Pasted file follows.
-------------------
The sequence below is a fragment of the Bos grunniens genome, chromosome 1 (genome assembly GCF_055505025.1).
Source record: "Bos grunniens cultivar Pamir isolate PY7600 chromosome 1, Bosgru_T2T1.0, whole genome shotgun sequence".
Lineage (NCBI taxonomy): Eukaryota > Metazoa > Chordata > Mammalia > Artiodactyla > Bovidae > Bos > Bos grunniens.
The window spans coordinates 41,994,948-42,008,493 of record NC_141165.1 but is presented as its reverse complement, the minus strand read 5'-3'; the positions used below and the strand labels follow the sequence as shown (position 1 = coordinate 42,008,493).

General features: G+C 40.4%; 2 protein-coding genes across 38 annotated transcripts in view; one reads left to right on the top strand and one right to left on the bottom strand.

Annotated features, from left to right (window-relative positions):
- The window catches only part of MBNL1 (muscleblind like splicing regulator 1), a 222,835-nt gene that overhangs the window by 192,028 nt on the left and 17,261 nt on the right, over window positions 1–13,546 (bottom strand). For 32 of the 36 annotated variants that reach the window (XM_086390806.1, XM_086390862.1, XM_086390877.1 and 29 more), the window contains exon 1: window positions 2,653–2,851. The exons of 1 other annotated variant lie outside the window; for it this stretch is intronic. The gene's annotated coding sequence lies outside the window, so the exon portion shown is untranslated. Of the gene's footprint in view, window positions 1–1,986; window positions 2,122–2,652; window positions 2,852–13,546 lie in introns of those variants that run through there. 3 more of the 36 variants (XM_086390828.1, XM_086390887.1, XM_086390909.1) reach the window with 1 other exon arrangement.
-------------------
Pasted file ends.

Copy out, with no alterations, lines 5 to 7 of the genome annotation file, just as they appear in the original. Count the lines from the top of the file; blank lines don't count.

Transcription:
General features: G+C 40.4%; 2 protein-coding genes across 38 annotated transcripts in view; one reads left to right on the top strand and one right to left on the bottom strand.

Annotated features, from left to right (window-relative positions):
- The window catches only part of MBNL1 (muscleblind like splicing regulator 1), a 222,835-nt gene that overhangs the window by 192,028 nt on the left and 17,261 nt on the right, over window positions 1–13,546 (bottom strand). For 32 of the 36 annotated variants that reach the window (XM_086390806.1, XM_086390862.1, XM_086390877.1 and 29 more), the window contains exon 1: window positions 2,653–2,851. The exons of 1 other annotated variant lie outside the window; for it this stretch is intronic. The gene's annotated coding sequence lies outside the window, so the exon portion shown is untranslated. Of the gene's footprint in view, window positions 1–1,986; window positions 2,122–2,652; window positions 2,852–13,546 lie in introns of those variants that run through there. 3 more of the 36 variants (XM_086390828.1, XM_086390887.1, XM_086390909.1) reach the window with 1 other exon arrangement.